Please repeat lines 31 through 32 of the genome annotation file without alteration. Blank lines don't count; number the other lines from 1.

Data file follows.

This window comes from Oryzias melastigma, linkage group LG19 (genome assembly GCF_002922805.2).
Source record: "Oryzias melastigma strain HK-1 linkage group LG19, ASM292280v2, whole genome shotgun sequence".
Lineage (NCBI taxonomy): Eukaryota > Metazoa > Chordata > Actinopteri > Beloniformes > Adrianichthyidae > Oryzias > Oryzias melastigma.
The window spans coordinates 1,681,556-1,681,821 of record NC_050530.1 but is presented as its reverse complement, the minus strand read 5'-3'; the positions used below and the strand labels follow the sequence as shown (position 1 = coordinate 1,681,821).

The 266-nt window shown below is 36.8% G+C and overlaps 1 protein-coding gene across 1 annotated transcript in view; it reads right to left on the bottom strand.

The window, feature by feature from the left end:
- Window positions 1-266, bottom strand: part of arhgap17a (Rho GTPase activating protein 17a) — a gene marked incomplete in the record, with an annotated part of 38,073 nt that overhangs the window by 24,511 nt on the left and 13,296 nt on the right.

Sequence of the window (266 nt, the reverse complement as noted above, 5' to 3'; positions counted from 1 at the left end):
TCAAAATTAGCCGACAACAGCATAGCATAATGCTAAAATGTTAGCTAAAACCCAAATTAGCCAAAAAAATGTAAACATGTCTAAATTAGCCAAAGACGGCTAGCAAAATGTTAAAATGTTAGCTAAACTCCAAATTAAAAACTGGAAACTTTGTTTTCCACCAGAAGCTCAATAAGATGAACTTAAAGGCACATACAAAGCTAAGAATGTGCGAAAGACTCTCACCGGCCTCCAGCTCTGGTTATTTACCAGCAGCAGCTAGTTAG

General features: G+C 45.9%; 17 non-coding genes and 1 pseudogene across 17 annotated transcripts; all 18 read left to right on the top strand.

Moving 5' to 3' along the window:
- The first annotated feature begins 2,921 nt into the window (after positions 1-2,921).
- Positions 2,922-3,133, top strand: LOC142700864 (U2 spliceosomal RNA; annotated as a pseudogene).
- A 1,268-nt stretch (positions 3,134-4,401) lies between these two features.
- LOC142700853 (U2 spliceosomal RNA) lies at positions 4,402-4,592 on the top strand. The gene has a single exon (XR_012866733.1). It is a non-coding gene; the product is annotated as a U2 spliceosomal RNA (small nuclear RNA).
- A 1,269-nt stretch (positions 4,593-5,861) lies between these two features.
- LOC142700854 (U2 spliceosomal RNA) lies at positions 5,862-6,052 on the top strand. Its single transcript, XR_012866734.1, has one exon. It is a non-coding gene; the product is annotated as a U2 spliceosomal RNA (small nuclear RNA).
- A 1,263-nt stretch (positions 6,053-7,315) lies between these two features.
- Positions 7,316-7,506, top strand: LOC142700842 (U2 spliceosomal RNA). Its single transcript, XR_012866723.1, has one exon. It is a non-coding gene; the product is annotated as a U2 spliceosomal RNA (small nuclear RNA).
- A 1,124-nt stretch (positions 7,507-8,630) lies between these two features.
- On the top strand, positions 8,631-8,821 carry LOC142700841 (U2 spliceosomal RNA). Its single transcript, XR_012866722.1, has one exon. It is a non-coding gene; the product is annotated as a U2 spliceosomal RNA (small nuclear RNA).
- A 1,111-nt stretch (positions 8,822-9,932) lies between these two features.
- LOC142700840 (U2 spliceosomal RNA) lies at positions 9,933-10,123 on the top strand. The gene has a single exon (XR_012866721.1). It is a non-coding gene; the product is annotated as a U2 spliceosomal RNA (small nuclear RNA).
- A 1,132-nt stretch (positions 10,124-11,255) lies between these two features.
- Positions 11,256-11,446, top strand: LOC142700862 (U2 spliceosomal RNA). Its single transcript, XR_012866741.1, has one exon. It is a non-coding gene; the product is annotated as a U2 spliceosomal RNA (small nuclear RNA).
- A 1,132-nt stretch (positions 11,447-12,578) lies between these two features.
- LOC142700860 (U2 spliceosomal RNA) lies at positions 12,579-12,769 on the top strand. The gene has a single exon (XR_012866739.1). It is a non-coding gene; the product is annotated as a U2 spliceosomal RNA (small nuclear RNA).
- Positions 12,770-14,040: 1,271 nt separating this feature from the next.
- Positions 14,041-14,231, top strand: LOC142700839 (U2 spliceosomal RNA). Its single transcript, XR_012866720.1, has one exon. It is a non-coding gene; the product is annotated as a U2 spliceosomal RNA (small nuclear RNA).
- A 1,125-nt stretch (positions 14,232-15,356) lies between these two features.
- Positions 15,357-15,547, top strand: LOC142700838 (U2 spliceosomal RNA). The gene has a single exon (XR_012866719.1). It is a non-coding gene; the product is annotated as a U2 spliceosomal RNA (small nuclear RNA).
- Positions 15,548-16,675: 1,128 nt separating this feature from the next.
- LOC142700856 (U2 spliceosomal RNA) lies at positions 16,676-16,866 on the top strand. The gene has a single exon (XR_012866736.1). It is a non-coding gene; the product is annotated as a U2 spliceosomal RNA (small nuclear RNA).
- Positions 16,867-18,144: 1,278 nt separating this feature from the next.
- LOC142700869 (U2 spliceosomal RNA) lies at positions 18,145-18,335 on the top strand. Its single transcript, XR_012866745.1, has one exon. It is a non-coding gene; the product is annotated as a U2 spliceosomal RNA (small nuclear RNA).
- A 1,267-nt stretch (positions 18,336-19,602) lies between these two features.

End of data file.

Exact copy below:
- Positions 15,357-15,547, top strand: LOC142700838 (U2 spliceosomal RNA). The gene has a single exon (XR_012866719.1). It is a non-coding gene; the product is annotated as a U2 spliceosomal RNA (small nuclear RNA).
- Positions 15,548-16,675: 1,128 nt separating this feature from the next.